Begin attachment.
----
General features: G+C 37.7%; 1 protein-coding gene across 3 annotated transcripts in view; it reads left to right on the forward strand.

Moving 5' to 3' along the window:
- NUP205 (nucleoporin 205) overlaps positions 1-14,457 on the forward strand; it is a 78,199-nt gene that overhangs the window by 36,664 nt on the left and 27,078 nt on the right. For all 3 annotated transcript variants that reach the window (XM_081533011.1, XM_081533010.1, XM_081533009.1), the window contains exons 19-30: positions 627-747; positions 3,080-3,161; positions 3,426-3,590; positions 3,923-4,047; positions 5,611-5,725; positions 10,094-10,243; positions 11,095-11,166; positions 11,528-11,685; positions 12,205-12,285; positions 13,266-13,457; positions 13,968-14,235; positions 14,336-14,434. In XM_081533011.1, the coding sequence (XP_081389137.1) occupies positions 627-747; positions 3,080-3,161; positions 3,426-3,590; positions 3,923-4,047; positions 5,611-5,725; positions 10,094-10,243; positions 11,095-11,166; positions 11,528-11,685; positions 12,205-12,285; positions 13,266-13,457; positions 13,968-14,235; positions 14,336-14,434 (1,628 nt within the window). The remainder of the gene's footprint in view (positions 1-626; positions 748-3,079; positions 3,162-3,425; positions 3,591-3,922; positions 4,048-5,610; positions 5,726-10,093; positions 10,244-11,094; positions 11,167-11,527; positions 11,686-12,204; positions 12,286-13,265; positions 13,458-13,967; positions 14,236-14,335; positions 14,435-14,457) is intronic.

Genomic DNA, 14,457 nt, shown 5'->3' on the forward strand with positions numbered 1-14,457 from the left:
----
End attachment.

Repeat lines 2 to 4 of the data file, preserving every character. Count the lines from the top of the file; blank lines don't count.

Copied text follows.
Moving 5' to 3' along the window:
- NUP205 (nucleoporin 205) overlaps positions 1-14,457 on the forward strand; it is a 78,199-nt gene that overhangs the window by 36,664 nt on the left and 27,078 nt on the right. For all 3 annotated transcript variants that reach the window (XM_081533011.1, XM_081533010.1, XM_081533009.1), the window contains exons 19-30: positions 627-747; positions 3,080-3,161; positions 3,426-3,590; positions 3,923-4,047; positions 5,611-5,725; positions 10,094-10,243; positions 11,095-11,166; positions 11,528-11,685; positions 12,205-12,285; positions 13,266-13,457; positions 13,968-14,235; positions 14,336-14,434. In XM_081533011.1, the coding sequence (XP_081389137.1) occupies positions 627-747; positions 3,080-3,161; positions 3,426-3,590; positions 3,923-4,047; positions 5,611-5,725; positions 10,094-10,243; positions 11,095-11,166; positions 11,528-11,685; positions 12,205-12,285; positions 13,266-13,457; positions 13,968-14,235; positions 14,336-14,434 (1,628 nt within the window). The remainder of the gene's footprint in view (positions 1-626; positions 748-3,079; positions 3,162-3,425; positions 3,591-3,922; positions 4,048-5,610; positions 5,726-10,093; positions 10,244-11,094; positions 11,167-11,527; positions 11,686-12,204; positions 12,286-13,265; positions 13,458-13,967; positions 14,236-14,335; positions 14,435-14,457) is intronic.

Genomic DNA, 14,457 nt, shown 5'->3' on the forward strand with positions numbered 1-14,457 from the left: